The Family Man

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The term hero or heroine refers to a person who, in the face of danger and adversity or from a position of weakness, displays courage and the will for self sacrifice. How would you define a hero? Someone with numerous grave achievements? Someone that you simply admire? Or is your hero someone who possesses commendable characteristics? Well, my hero is an unique, zealous man that clearly had his priorities in order for all his life. This man, my hero, is my grandpa.

My grandpa was in World War II, where he served as a medic. He also worked for Falstaff for many years. He was a well- known man especially at St. Catherine of Sienna; he was a member of St. Catherina of Sienna’s Men’s Club. He did World War II talks to children and teenagers at multiple schools. Even so, my grandpa was much more than a merely accomplished man. He was a family man.

My grandpa was a brother, a husband, a father, a grandfather, and a dependable friend to many. I have never seen anyone love another person more unconditionally than he loved me grandma, my dad, my aunts and uncles, my cousins, and myself. He was vivacious up until his last few years. He was everyone’s handy man; he had his own workshop in his garage. Furthermore, he painted every room in my house at the age of seventy- five. Come to think of it, he painted every room in all the houses of my family. He was thoughtful and caring. He frequently picked flowers for my grandma. He was there for everything: basketball games, basketball practices, endless recitals and plays, school fairs, and even when it was time to cover textbooks. My grandpa had seven grandchildren and he loved us each for own distinctive talents.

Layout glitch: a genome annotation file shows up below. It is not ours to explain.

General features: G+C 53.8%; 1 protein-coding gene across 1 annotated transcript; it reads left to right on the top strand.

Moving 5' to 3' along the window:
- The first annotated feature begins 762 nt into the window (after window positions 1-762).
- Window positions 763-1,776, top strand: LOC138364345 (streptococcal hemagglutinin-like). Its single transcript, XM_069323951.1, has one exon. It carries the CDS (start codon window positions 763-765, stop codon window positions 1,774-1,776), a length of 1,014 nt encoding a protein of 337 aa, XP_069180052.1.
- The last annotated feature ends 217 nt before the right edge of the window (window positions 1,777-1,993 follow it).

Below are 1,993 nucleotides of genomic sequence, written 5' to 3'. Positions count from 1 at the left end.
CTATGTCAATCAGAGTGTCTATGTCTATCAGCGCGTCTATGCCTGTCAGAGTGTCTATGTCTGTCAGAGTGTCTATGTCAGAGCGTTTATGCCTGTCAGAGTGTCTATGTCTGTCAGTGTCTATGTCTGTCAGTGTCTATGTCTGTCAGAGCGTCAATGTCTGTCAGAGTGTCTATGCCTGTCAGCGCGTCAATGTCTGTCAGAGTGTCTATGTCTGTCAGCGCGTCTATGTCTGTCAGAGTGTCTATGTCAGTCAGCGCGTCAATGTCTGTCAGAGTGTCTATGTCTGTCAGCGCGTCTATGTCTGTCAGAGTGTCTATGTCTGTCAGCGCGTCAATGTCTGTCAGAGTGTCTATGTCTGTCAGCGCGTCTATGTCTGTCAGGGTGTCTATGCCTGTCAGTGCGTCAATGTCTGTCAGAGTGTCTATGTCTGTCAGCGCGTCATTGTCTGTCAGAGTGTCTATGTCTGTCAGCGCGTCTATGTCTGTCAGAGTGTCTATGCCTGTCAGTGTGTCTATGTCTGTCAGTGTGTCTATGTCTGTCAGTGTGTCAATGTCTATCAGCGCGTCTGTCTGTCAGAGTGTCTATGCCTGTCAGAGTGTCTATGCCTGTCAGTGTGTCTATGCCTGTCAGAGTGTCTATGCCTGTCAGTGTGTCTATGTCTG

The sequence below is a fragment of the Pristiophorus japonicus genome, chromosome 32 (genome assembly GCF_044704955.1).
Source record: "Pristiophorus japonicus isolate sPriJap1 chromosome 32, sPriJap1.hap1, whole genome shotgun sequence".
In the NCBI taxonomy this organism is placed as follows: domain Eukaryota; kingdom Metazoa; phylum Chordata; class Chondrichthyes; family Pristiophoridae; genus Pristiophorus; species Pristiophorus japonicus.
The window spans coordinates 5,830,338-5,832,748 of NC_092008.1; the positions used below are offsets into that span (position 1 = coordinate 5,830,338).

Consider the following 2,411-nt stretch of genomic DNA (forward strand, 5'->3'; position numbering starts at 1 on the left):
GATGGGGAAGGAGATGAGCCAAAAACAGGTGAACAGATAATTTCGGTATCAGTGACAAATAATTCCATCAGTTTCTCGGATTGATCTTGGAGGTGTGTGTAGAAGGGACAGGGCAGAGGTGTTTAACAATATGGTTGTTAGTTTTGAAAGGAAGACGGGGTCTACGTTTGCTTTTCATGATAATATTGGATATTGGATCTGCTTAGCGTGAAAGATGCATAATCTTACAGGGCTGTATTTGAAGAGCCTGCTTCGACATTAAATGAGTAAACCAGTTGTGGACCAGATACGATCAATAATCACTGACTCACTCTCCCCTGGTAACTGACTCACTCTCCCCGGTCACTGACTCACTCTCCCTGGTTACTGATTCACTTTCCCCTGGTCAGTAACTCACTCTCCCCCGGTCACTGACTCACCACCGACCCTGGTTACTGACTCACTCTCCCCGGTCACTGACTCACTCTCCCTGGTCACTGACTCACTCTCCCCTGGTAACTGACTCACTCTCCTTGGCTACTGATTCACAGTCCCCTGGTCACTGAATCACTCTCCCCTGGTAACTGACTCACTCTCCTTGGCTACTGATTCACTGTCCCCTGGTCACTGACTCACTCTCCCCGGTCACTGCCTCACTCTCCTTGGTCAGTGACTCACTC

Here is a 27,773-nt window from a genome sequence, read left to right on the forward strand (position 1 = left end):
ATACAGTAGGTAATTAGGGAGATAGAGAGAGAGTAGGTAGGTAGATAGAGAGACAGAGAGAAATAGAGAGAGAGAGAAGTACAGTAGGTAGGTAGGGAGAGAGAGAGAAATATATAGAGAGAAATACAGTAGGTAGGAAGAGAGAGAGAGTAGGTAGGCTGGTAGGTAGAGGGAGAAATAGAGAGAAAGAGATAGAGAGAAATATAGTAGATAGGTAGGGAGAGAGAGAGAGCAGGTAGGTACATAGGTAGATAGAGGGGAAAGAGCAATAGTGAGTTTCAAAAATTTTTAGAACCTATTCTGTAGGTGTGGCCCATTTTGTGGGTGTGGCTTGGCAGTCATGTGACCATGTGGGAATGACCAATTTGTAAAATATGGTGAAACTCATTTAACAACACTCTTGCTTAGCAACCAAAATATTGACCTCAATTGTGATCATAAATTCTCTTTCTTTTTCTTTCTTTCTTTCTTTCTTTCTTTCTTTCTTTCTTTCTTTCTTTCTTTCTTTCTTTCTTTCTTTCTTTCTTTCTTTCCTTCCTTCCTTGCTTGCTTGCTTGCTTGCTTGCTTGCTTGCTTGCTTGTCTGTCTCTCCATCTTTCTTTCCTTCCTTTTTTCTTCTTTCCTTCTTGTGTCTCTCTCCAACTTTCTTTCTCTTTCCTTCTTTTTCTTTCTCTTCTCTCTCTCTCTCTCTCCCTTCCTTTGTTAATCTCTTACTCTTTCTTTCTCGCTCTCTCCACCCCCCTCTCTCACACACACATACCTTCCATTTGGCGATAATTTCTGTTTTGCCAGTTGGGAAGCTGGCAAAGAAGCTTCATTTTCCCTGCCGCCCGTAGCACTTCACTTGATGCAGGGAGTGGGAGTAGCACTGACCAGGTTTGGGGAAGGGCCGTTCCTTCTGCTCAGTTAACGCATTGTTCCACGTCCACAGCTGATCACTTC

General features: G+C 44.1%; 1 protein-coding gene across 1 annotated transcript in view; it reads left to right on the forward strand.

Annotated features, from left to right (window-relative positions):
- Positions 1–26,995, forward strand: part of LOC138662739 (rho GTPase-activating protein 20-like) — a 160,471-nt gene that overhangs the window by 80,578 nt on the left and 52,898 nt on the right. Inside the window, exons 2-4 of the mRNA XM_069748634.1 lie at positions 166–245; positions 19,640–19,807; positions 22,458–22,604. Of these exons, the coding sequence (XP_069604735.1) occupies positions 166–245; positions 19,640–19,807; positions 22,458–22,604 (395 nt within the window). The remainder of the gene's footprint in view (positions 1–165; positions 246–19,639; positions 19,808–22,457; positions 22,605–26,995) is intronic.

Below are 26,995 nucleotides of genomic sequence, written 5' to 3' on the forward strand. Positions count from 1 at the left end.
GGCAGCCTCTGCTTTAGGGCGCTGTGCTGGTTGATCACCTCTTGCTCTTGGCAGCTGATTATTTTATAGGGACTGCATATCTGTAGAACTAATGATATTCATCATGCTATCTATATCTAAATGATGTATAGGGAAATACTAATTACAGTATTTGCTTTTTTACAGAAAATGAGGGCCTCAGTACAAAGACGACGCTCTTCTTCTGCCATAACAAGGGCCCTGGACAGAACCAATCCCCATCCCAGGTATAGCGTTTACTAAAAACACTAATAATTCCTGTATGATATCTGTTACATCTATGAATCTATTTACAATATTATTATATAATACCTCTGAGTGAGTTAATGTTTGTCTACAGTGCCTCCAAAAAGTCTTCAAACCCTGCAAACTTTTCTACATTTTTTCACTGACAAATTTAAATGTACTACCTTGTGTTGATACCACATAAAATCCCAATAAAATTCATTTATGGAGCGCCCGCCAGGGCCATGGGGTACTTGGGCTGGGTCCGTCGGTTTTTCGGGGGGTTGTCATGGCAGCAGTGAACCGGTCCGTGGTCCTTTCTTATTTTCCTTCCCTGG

Growing up, my two cousins and I would always sleep over at my grandma’s house. Every night without fail, my grandpa would remind us to write down our donut orders and leave it on the kitchen table. He was an early riser and would go get us donuts as soon as he woke up. By the time my cousins and I woke up, he was half way done the newspaper and our donuts had been sitting on the kitchen table for a while now. We would silently enjoy our donuts because, as grandpa would remind us, grandma was still sleeping.

My grandpa died right before his eighty fifth birthday after suffering from cancer for two years. He died after celebrating his sixtieth wedding anniversary with my grandma, after attending two of my cousin’s weddings, and after attending the last reunion with his World War II buddies in Texas. My grandpa had a great sense of humor and an immense love for his family. Although my family misses him tremendously, we are extremely blessed to have had him for so long. My grandpa, my hero, continues to live through the endless things he has left behind, most importantly his family.





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